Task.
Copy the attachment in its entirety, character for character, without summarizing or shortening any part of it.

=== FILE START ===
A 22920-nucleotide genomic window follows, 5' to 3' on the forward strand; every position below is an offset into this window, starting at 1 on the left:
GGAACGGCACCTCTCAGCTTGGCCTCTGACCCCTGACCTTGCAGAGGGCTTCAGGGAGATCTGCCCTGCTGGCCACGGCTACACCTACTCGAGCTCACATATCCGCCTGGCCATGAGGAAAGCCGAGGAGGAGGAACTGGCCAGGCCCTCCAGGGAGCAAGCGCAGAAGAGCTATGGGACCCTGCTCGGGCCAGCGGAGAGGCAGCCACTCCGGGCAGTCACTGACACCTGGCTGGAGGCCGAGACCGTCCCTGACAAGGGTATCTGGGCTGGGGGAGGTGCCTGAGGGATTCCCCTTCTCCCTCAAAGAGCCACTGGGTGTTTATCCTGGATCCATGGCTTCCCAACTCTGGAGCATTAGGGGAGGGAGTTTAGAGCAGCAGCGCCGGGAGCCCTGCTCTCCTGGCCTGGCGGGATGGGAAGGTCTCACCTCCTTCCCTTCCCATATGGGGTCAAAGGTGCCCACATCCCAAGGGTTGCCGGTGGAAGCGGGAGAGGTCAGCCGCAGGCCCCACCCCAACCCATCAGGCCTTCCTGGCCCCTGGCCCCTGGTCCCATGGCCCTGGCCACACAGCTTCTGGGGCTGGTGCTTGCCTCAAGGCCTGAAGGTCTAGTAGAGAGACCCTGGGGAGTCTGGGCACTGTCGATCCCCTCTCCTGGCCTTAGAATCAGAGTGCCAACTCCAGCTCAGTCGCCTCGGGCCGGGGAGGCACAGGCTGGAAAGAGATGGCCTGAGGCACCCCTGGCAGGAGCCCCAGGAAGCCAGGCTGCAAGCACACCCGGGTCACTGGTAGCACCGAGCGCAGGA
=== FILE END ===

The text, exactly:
A 22920-nucleotide genomic window follows, 5' to 3' on the forward strand; every position below is an offset into this window, starting at 1 on the left:
GGAACGGCACCTCTCAGCTTGGCCTCTGACCCCTGACCTTGCAGAGGGCTTCAGGGAGATCTGCCCTGCTGGCCACGGCTACACCTACTCGAGCTCACATATCCGCCTGGCCATGAGGAAAGCCGAGGAGGAGGAACTGGCCAGGCCCTCCAGGGAGCAAGCGCAGAAGAGCTATGGGACCCTGCTCGGGCCAGCGGAGAGGCAGCCACTCCGGGCAGTCACTGACACCTGGCTGGAGGCCGAGACCGTCCCTGACAAGGGTATCTGGGCTGGGGGAGGTGCCTGAGGGATTCCCCTTCTCCCTCAAAGAGCCACTGGGTGTTTATCCTGGATCCATGGCTTCCCAACTCTGGAGCATTAGGGGAGGGAGTTTAGAGCAGCAGCGCCGGGAGCCCTGCTCTCCTGGCCTGGCGGGATGGGAAGGTCTCACCTCCTTCCCTTCCCATATGGGGTCAAAGGTGCCCACATCCCAAGGGTTGCCGGTGGAAGCGGGAGAGGTCAGCCGCAGGCCCCACCCCAACCCATCAGGCCTTCCTGGCCCCTGGCCCCTGGTCCCATGGCCCTGGCCACACAGCTTCTGGGGCTGGTGCTTGCCTCAAGGCCTGAAGGTCTAGTAGAGAGACCCTGGGGAGTCTGGGCACTGTCGATCCCCTCTCCTGGCCTTAGAATCAGAGTGCCAACTCCAGCTCAGTCGCCTCGGGCCGGGGAGGCACAGGCTGGAAAGAGATGGCCTGAGGCACCCCTGGCAGGAGCCCCAGGAAGCCAGGCTGCAAGCACACCCGGGTCACTGGTAGCACCGAGCGCAGGA